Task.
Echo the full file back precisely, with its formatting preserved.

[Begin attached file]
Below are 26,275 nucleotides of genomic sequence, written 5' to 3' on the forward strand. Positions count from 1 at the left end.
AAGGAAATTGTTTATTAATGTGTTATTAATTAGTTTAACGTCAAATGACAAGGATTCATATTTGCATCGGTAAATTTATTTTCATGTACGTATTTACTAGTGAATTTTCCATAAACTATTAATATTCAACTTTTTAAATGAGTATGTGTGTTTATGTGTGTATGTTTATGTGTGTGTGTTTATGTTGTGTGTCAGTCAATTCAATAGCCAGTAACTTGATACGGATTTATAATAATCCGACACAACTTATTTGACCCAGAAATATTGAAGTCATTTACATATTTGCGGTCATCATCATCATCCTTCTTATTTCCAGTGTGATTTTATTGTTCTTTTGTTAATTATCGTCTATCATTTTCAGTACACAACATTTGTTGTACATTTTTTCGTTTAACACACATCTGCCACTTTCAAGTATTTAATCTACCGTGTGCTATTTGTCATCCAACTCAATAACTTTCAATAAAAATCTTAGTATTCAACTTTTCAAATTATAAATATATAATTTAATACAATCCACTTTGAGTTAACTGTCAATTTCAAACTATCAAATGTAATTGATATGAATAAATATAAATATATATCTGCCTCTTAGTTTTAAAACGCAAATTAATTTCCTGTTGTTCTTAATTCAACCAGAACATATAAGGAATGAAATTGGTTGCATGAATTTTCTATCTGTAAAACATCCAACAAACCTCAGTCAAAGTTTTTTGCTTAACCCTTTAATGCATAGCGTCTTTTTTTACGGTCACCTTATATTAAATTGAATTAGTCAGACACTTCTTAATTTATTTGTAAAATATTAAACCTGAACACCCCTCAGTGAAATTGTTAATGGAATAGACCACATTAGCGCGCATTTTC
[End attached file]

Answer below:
Below are 26,275 nucleotides of genomic sequence, written 5' to 3' on the forward strand. Positions count from 1 at the left end.
AAGGAAATTGTTTATTAATGTGTTATTAATTAGTTTAACGTCAAATGACAAGGATTCATATTTGCATCGGTAAATTTATTTTCATGTACGTATTTACTAGTGAATTTTCCATAAACTATTAATATTCAACTTTTTAAATGAGTATGTGTGTTTATGTGTGTATGTTTATGTGTGTGTGTTTATGTTGTGTGTCAGTCAATTCAATAGCCAGTAACTTGATACGGATTTATAATAATCCGACACAACTTATTTGACCCAGAAATATTGAAGTCATTTACATATTTGCGGTCATCATCATCATCCTTCTTATTTCCAGTGTGATTTTATTGTTCTTTTGTTAATTATCGTCTATCATTTTCAGTACACAACATTTGTTGTACATTTTTTCGTTTAACACACATCTGCCACTTTCAAGTATTTAATCTACCGTGTGCTATTTGTCATCCAACTCAATAACTTTCAATAAAAATCTTAGTATTCAACTTTTCAAATTATAAATATATAATTTAATACAATCCACTTTGAGTTAACTGTCAATTTCAAACTATCAAATGTAATTGATATGAATAAATATAAATATATATCTGCCTCTTAGTTTTAAAACGCAAATTAATTTCCTGTTGTTCTTAATTCAACCAGAACATATAAGGAATGAAATTGGTTGCATGAATTTTCTATCTGTAAAACATCCAACAAACCTCAGTCAAAGTTTTTTGCTTAACCCTTTAATGCATAGCGTCTTTTTTTACGGTCACCTTATATTAAATTGAATTAGTCAGACACTTCTTAATTTATTTGTAAAATATTAAACCTGAACACCCCTCAGTGAAATTGTTAATGGAATAGACCACATTAGCGCGCATTTTC